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    The closest I have to a pocketable MF camera is an ancient Zeiss Ikon Ikonta 520. Also, just a little bit taller is the Super Ikonta 530 with has a Tessar lens and a coupled rangefinder.

    These are 6x4.5 format cameras made in the 1930's. They have double red window winding.
    If it says Zeiss or Rollei, the answer is YES!
    My Flickr Gallery

  9. #29

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    I am very fond of my Zeiss Nettars, but it's an aquired tase. I also have a Voigtlander Perkeo II like a previous poster, nice camera, fine Skopar lens on it. I have not impressed with the Agfa folders, they seem cheep compared with the others. You might go this route, with the shoe mounted rangefinder or get real good at guessing. At f11, don't make much difference. I would stick to 6x6 or 6x4.5 for film flatness issues.

    Personally, I would take a Mamiya C220 TLR. But then, I don't let the girlfriend tell me what camera I can bring. How often do you go to a place like this?

    Better than that, I would get a couple Cannon sureshots, a bunch of B&W 135 film. Fast, inconspicous, takes great pictures, won't annoy the wife, fit two of them in your pocket, one gets broken or stolen, oh well. Find them on the bay for less than 10 bucks.

    tim in san jose
    Where ever you are, there you be.

  10. #30

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    Quote Originally Posted by k_jupiter View Post
    I
    Personally, I would take a Mamiya C220 TLR. But then, I don't let the girlfriend tell me what camera I can bring. How often do you go to a place like this?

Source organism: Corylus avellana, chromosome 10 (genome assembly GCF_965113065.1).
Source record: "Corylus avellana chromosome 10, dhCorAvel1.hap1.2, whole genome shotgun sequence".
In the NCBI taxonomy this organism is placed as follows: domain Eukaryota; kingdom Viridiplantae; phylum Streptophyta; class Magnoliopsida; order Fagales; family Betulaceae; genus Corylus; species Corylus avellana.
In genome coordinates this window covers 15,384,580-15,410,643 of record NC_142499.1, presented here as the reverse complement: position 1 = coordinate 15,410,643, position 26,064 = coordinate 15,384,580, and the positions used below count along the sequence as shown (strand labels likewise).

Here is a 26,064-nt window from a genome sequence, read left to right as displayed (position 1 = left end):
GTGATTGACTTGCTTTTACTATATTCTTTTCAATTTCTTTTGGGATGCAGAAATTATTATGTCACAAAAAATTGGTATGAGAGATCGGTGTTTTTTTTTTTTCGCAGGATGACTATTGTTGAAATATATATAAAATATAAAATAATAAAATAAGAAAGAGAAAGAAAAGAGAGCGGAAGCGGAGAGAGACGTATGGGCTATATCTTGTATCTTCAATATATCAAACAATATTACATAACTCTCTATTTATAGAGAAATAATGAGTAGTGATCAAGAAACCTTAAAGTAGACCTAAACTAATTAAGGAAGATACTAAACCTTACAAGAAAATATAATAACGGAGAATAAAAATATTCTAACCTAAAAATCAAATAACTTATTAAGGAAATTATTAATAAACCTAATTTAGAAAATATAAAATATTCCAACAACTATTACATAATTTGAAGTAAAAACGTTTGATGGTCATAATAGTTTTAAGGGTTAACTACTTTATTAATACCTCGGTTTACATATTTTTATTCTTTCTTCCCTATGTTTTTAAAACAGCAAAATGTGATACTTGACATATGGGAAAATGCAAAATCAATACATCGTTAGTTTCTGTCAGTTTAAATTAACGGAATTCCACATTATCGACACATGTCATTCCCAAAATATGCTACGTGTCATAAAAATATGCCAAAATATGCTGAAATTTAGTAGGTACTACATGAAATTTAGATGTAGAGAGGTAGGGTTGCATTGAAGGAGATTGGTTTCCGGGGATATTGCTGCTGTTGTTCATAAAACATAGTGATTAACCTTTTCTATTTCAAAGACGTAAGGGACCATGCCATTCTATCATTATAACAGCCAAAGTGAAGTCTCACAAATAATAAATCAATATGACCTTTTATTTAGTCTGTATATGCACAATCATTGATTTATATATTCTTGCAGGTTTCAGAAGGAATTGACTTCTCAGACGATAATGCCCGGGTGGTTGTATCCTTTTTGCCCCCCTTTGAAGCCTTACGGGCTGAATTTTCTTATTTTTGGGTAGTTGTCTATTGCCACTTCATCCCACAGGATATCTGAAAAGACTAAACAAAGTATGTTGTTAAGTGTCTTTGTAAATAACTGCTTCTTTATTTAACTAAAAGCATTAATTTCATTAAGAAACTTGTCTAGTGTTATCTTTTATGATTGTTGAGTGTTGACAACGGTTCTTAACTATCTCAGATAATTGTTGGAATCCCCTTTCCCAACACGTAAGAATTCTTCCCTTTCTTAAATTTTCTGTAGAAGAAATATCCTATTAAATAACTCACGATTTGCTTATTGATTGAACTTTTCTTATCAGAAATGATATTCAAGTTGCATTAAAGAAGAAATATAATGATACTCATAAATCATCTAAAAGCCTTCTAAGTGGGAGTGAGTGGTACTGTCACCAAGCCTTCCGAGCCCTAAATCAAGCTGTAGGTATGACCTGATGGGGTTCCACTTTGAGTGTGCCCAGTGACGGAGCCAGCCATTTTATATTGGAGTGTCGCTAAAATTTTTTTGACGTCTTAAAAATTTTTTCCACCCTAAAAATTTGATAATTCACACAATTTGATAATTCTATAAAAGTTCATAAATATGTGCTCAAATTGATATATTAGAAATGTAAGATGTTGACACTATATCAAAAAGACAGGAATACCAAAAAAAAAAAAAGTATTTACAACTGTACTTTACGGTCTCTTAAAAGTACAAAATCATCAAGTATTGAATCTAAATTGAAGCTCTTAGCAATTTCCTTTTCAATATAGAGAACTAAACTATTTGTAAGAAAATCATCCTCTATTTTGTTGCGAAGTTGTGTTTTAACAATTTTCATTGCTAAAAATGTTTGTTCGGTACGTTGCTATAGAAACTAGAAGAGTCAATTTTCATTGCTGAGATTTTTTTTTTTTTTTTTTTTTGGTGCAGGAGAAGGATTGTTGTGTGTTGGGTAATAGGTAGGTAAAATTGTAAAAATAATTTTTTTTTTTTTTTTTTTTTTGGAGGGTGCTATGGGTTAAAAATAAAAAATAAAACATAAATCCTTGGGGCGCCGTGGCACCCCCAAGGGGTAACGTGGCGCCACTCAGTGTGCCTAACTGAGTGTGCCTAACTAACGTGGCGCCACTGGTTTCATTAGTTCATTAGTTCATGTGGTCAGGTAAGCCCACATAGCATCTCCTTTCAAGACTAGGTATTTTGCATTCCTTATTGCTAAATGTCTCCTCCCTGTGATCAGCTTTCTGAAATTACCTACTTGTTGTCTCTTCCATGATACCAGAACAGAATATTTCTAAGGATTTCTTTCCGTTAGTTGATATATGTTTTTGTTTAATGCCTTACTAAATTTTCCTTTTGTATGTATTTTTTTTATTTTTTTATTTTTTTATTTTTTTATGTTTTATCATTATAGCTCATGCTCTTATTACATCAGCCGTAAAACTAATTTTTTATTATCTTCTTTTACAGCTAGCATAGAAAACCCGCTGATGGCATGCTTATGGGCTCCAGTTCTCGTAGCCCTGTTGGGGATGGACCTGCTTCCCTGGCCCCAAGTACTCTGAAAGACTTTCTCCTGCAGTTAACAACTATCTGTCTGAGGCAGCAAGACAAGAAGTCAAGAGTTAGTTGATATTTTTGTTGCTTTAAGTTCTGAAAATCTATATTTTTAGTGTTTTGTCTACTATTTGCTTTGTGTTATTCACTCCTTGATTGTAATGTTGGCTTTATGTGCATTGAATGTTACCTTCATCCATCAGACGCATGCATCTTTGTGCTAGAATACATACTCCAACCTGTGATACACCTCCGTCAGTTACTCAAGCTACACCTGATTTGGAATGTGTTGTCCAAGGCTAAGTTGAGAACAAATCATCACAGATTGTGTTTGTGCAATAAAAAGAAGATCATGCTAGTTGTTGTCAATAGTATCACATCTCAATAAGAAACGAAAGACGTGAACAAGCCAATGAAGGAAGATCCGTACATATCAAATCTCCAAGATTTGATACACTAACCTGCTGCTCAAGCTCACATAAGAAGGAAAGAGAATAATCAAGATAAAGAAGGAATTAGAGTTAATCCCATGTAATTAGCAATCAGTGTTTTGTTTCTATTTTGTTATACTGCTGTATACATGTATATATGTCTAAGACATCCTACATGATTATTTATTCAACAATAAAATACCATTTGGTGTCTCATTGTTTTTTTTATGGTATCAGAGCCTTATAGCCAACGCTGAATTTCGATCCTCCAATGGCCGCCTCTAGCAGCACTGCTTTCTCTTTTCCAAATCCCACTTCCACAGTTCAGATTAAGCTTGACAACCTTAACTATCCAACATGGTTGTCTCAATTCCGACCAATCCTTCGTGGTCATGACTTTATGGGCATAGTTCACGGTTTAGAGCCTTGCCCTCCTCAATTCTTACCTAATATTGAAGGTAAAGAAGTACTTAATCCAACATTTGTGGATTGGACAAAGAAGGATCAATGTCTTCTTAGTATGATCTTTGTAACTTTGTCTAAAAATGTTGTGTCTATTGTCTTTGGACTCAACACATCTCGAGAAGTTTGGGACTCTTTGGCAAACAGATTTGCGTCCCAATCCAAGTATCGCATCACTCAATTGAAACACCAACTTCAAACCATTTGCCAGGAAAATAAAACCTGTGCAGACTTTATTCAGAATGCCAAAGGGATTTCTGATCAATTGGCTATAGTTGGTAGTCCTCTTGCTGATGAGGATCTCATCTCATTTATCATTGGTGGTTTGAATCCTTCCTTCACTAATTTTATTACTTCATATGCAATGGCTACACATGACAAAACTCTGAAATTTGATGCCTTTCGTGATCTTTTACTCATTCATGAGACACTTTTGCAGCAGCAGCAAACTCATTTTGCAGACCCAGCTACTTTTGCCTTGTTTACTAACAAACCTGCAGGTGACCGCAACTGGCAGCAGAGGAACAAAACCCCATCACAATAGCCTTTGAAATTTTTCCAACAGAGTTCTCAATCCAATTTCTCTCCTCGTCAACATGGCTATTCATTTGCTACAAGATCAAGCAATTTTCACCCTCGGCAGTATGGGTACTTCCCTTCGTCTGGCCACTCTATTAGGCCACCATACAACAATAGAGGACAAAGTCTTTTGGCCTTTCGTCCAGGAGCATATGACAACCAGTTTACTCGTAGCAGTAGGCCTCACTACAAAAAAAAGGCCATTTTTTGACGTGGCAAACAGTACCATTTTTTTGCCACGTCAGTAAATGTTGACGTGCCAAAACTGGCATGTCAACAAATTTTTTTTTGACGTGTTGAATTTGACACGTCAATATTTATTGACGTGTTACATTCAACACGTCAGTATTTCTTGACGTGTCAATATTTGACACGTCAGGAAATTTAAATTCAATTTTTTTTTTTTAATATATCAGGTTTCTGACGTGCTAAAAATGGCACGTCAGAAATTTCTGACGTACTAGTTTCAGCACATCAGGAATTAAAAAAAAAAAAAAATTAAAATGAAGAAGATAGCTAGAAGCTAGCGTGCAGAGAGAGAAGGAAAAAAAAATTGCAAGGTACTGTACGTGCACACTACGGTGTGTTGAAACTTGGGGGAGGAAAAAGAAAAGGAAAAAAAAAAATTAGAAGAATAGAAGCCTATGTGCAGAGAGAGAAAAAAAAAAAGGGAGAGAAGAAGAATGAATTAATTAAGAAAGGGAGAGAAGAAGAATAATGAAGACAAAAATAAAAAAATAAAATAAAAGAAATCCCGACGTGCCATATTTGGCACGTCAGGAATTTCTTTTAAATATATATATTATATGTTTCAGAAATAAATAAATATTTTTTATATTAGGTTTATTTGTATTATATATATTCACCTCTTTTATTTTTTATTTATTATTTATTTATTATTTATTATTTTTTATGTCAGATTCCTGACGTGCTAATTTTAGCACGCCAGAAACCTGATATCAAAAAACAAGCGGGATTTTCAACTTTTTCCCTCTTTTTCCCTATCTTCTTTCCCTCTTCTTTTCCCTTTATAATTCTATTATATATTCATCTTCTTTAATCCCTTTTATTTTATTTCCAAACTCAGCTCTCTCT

Actually I travel quite a bit for my work, but it is almost all in the developed world - this year I will make 2 trips to Europs and one to Asia as well as several within the US. Normally when travelling I bring the Hassy with me, sometimes a 35mm, although I am increasingly getting frustrated with the 35mms and every time I use one, I swear that I will get rid of all my 35mm gear and never do that agian. The Guatemala trip is different in that I will going along with my wife, one other adult and nine teenagers. We have told the kids that they cannot bring their normal stuff - Ipods, cell phones etc. Photography will definitely be a secondary part of the trip, and I want to keep that aspect as discrete as possible. We (the adults) will all be wearing photo vests, primarily to carry documentation, first aid kits etc, and the deal is that I can bring a camera that fits in a pocket of the vest - still I don't want to exaggerate.

    I have used TLRs before, and like them for a lot of different things, but still, I think that for this trip, something which can be carried in a pocket will be a necessity, and a 6x6 folder seems right to me.